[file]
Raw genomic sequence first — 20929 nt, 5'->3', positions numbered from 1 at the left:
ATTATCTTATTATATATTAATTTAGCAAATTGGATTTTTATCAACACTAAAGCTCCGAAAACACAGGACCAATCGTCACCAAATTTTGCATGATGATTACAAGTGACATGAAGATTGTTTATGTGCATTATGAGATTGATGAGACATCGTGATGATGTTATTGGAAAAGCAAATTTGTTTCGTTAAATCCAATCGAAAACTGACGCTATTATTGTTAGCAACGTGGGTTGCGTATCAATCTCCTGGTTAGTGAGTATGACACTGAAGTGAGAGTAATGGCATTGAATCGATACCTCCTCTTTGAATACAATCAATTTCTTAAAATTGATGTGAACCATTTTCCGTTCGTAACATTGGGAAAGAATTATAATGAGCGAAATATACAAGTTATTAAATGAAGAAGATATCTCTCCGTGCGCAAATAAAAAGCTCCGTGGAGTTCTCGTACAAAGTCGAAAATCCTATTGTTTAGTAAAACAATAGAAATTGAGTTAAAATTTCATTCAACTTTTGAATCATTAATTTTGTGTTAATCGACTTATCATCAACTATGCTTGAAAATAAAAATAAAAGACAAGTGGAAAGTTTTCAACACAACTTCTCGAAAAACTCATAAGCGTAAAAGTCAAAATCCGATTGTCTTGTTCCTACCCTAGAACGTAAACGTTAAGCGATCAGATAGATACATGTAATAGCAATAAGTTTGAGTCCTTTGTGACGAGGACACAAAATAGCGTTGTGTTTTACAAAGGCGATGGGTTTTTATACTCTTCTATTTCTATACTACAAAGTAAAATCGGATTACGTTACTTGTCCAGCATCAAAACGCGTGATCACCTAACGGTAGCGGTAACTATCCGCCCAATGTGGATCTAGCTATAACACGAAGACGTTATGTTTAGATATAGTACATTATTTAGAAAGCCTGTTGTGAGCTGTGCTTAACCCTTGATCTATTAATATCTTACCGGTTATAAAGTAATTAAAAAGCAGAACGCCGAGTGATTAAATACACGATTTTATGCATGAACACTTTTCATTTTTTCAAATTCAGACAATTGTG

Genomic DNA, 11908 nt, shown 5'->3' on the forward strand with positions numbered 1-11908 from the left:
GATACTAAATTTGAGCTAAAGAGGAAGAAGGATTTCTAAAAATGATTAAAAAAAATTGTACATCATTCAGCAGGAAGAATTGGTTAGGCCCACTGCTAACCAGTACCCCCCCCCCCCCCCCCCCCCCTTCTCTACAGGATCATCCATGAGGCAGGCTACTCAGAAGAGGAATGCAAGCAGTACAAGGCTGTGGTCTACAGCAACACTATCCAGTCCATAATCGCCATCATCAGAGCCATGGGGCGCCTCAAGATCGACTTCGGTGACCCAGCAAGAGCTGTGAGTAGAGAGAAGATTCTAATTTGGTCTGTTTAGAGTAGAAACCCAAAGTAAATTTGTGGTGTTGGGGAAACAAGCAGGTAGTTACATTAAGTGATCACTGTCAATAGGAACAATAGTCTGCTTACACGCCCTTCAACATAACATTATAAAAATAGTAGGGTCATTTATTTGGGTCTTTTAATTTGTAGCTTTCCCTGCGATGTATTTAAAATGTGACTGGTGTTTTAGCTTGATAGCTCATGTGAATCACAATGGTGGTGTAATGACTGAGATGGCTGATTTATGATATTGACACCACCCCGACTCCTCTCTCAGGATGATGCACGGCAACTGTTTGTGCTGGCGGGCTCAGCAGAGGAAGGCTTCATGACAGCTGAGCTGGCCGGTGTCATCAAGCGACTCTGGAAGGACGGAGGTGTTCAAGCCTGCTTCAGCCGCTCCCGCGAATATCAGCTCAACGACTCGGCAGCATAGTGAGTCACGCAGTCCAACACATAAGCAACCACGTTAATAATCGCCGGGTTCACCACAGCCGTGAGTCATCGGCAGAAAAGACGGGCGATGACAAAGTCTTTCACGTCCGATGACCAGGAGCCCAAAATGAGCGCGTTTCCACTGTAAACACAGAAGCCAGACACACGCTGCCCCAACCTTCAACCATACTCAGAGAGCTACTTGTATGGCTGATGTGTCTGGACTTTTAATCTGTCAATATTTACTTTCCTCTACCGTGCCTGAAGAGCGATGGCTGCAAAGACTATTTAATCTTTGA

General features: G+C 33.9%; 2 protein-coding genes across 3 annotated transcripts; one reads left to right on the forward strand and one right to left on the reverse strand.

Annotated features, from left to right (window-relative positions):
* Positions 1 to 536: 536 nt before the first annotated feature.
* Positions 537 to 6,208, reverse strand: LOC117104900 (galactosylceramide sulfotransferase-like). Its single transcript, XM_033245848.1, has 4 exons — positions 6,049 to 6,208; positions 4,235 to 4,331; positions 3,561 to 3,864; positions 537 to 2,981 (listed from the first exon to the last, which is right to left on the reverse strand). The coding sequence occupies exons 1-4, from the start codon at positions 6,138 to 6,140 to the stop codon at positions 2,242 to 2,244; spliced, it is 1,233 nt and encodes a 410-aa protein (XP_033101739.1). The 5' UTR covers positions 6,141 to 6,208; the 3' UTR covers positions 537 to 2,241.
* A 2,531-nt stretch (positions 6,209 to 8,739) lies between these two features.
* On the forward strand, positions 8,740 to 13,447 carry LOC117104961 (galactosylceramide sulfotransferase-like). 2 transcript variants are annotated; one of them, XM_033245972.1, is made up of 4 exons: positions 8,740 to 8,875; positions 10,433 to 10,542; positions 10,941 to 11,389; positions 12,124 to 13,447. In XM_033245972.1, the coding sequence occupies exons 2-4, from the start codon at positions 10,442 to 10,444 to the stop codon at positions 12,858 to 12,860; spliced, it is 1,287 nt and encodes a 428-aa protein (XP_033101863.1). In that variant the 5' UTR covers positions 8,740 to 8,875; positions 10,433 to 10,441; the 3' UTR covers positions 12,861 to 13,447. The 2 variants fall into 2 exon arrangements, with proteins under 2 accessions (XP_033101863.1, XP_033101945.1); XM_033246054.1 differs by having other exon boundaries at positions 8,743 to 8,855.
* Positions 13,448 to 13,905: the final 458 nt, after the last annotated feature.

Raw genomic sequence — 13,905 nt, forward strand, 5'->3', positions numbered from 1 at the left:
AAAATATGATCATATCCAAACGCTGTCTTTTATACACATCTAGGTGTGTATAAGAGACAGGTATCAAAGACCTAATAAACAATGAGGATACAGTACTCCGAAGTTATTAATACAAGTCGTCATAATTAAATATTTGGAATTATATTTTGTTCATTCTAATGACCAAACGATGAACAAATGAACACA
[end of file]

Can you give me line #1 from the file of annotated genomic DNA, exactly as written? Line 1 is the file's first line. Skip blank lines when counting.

Raw genomic sequence first — 20929 nt, 5'->3', positions numbered from 1 at the left: